The Society of the Cincinnati has from the beginning had three objectives, referred to as the “Immutable Principles”: “To preserve the rights so dearly won; to promote the continuing union of the states; and to assist members in need, their widows, and their orphans.”

Washington saw himself as a philosophical descent of Cincinnatus. Like the ancient, Washington was a farmer, a warrior, and a presiding officer, who longed to return to the peace of his farm on the James River. If you’ve ever been to his beautiful estate, Mount Vernon, you know why he was homesick. If you haven’t been there, put Mount Vernon on your list of places to see.

He was no politician, playing to the cameras; it was what he felt and what he believed.

Moammar Khadafy, on the other hand, can’t be persuaded to go home to his estate, wherever that is. He loves the camera, and always has some new entertainment for us. The latest news from Khadafy is that Osama Bin Laden was responsible for the riots in Tahrir Square.

How that is possible, only Khadafy knows, since U.S. Intelligence informs us that Bin Laden stopped using modern technology years ago because he knew he could be tracked. Intelligence also tells us that Bin Laden has lost credit in the Arab world and packed it in. The Muslims will always protect him, but evidently, they’ve “moved on.”

Earlier this month, secret documents exposed by WikiLeaks revealed that the FBI is hunting for four additional suspected terrorists connected with 9/11. According to a February 2010 memo for the American Embassy in Qatar, four previously unnamed men may have been involved in the 9/11 attacks.

The four carried out surveillance on the World Trade Center, the Statue of Liberty, the White House, and the Pentagon three weeks before the attacks. Three of them were booked on a flight from L.A. to D.C. on Sept. 10th, but never boarded. Instead, on Sept. 11th itself, they flew to London and then on to Qatar. Mohamed Al Mansoori is suspected of being their American contact; his whereabouts are unknown.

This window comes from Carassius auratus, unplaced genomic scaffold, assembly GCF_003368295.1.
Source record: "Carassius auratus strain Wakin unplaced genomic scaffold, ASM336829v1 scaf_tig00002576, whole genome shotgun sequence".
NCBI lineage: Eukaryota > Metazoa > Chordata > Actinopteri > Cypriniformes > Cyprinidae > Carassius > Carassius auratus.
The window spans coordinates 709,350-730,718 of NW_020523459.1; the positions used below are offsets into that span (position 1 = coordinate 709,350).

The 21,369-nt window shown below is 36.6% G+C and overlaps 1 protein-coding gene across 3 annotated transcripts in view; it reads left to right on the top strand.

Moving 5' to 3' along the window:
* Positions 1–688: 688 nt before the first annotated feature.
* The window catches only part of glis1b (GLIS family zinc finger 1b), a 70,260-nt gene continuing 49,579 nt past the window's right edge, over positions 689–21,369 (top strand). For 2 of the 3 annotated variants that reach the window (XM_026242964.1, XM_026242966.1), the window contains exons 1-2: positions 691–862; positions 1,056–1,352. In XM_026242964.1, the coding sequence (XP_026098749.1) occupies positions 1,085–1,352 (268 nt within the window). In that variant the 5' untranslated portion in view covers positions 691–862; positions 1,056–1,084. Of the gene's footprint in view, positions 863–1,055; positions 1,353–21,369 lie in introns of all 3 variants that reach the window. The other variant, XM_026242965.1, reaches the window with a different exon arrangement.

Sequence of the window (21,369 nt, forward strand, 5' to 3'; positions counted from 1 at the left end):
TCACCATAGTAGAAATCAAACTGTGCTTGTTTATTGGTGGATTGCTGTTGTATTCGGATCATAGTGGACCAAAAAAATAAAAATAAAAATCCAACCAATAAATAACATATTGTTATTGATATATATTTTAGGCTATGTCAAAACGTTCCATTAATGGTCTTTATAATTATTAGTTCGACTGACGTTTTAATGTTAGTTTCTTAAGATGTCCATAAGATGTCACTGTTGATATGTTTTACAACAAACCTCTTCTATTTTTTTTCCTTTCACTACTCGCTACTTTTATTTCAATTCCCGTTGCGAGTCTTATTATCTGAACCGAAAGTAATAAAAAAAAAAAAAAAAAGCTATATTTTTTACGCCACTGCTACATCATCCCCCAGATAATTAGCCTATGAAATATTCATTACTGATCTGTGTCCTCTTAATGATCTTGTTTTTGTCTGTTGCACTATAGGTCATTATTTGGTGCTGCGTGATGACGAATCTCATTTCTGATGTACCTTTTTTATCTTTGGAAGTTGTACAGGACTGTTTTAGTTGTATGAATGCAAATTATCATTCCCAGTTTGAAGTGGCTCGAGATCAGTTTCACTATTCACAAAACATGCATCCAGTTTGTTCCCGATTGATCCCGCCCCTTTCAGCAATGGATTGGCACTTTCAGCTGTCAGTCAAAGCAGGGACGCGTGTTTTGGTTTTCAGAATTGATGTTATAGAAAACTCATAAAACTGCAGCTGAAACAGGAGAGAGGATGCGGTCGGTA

The cleaning staff of the Los Angeles hotel at which they were staying grew suspicious when the found airline pilot uniforms, laptops, and boxes addressed to the Middle East. When they left the United States, they left behind a mystery for the FBI and Homeland Security. As Fox News’ Shep Smith noted in a conversation with Katherine Herridge, “Something went wrong.”

Whatever went wrong, these three carried the tale back with them to the Middle East. In the ensuing years, U.S. Intelligence began to speculate that Osama had fallen from grace and was no longer a major player. Let’s hope their right and that he doesn’t try to prove them wrong.

As for what went wrong, the only one who can say now what went awry is Khalid Sheikh Mohammed and according to officials, he isn’t talking. The last thing we heard from him was his 25-page long rant about George Washington, the American hero. Has Osama decided, in fact, that he’s the American George Washington, and having done his duty, retired from public life?

Like Washington, though, Muslim schoolchildren are being taught to revere him because of the successful attack on Sept. 11, 2001. Just yesterday, the authorities arrested a Saudi Arabian student studying chemical engineering at South Plains College in Texas on a student visa for plotting to murder former President Bush and blow up the New York Stock Exchange and the Statue of Liberty. He said he was inspired by the incendiary speeches of Osama Bin Laden.

This student was about 10 years old on September 11th. But he never forgot the Islamic victory in New York and Washington, D.C., the city named after America’s first president. Osama Bin Laden? General, revolutionary leader able to make tough decisions, statesman, hero, who, like Washington, even made “strategical” retreats? Do they think he’s the 12th Imam?

Or is he the Muslim version of the “next George Washington.”